EROS Research Physical Scientist Gabriel Senay and his team have developed SSEBop using land surface temperature from Landsat and NASA’s Moderate Resolution Imaging Spectroradiometer (MODIS), as well as weather data, to quantify the amount of water used by land surfaces at field levels up to regional and national scales.

The resulting estimation of evapotranspiration (ET)—evaporation from the Earth’s surface and transpiration through the leaves of plants, which accounts for about 60 percent of the water budget—has become a valuable tool for the Brazilians. Parameterized for Brazilian needs, SSEBop has been applied in that country to compare data from water rights to identify irrigated areas, for planning purposes, and more.

Through workshops and hands-on training, Senay’s team has worked with the Brazilians on everything from the basics of energy balance and ET physics to modeling variables and training them on cloud-computing tools. Senay’s colleague at EROS, Research Physical Scientist Jess Brown, has assisted ANA as well, showing how to map the irrigated agriculture in Brazil. Jess’s work has been a valuable contribution for applying land-classification research using time series data from Landsat, illustrating a strong example of complementary science made possible with accessible cloud tools and team collaboration.

Eyes on Earth Episode 39 - Brazil's Water Use

“I can say it’s a successful partnership,” Fontenelle said. “Remote sensing is valuable in a big and diverse country as Brazil. Once a Landsat remote sensing image is available, we can estimate irrigated areas in the areas we monitor in Brazil. This is amazing for us. It’s a long way from where we were some years ago.”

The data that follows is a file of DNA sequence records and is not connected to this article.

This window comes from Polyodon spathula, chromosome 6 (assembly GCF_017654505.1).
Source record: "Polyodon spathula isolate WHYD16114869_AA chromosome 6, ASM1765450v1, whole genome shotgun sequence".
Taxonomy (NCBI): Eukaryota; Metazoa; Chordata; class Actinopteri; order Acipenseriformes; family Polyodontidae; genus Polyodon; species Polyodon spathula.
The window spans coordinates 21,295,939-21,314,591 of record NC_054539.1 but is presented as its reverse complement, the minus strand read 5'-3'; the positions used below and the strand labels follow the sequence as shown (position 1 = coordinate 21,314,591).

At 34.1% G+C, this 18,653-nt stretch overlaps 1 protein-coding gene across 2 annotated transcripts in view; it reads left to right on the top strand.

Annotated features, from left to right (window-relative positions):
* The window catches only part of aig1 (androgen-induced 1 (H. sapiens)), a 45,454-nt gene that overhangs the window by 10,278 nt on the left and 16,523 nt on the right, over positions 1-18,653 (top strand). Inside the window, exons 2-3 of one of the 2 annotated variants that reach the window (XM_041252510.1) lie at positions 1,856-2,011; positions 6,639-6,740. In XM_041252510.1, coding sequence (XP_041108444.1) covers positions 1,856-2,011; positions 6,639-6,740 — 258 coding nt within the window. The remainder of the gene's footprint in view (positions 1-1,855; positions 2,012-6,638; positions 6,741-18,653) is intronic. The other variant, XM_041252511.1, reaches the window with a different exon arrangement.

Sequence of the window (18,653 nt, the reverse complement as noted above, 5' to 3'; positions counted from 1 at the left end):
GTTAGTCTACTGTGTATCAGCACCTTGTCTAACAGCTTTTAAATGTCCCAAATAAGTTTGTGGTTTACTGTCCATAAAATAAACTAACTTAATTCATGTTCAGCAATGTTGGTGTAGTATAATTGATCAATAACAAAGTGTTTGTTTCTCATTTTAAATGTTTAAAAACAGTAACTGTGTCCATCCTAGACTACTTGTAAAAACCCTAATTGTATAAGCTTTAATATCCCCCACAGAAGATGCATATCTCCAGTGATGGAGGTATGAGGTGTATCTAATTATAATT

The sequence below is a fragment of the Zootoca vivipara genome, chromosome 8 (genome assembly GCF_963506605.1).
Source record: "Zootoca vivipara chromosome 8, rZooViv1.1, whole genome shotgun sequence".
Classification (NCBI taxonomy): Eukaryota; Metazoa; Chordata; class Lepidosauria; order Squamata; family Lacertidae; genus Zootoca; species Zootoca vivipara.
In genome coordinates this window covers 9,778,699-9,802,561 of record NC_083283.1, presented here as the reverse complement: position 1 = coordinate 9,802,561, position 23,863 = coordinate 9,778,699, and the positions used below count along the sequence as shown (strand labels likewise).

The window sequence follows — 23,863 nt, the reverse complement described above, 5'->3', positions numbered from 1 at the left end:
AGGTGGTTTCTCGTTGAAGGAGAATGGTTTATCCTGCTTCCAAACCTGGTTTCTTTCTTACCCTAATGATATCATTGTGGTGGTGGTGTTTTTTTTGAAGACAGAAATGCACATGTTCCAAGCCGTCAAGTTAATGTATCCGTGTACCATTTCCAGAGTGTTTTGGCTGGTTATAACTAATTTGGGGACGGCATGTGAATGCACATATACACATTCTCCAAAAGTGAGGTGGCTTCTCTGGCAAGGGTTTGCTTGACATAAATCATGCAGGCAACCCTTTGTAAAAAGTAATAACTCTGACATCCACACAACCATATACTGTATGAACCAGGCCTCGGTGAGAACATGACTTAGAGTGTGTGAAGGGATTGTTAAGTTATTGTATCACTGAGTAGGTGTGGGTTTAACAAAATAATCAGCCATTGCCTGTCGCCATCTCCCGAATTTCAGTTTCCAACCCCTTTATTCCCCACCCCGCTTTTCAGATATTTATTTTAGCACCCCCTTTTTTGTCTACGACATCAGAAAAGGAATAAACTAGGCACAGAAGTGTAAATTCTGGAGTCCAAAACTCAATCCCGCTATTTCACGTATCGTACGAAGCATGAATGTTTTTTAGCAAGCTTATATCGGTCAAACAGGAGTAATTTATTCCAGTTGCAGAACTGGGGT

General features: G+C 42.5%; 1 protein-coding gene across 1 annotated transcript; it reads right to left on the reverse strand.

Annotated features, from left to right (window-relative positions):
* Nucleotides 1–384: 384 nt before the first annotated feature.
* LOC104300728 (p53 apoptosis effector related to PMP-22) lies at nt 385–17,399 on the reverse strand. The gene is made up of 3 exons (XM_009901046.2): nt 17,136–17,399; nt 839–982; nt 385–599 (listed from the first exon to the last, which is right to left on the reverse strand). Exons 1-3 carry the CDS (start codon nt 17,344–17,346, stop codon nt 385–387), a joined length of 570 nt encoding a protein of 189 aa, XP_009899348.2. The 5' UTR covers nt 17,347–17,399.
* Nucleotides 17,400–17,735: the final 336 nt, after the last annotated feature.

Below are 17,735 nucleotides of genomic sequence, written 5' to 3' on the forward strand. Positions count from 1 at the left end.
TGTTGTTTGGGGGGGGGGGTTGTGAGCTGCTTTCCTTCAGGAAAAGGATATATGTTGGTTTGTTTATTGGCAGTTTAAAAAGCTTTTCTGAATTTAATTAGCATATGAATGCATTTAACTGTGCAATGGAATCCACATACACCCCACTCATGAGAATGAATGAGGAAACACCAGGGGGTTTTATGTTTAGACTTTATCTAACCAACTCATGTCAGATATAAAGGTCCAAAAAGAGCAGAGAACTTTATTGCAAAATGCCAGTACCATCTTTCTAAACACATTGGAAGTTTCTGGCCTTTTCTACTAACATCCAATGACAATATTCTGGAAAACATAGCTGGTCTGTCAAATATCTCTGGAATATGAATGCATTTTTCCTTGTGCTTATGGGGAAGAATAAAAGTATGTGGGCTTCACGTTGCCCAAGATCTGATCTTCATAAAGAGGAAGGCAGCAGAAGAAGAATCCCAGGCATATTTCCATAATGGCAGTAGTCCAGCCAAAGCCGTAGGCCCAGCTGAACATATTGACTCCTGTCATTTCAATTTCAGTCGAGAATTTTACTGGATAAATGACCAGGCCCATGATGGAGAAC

For EROS, this partnership is mutually beneficial. Mac Friedrichs, a contractor to the USGS who is the lead technical developer with the Google Earth Engine platform on Senay’s project, said Brazil has provided the EROS team an opportunity to see where SSEBop works well and where it doesn’t. A lot of SSEBop’s success is tied to the quality of input datasets in different countries and finding the right sources of information to apply within the model, Friedrichs said.

“The Brazilian team at ANA are very skilled and smart, and they had a lot to share with us as well,” he said. “It’s been very much a learning experience ... we can improve our work, and using improved datasets, we can make better model assumptions and improve the parameters to handle regional differences in various hydroclimatic conditions.”

Friedrichs and the EROS team also like that ANA is sharing its SSEBop knowledge with universities, other government agencies, and local sectors in Brazil. But it’s not just being applied in that South American country. SSEBop is being used in Africa through the Famine Early Warning Systems Network (FEWS NET). Its application has been noted in papers in China, India, and in global water accounting by researchers in the Netherlands.

All of that speaks again to the global impact of Landsat.

“It’s always fun ... through collaboration efforts and building team connections like this one in Brazil ... to have shared goals and ideas for improving the science and seeing the application of this type of work advanced throughout the world,” Friedrichs said.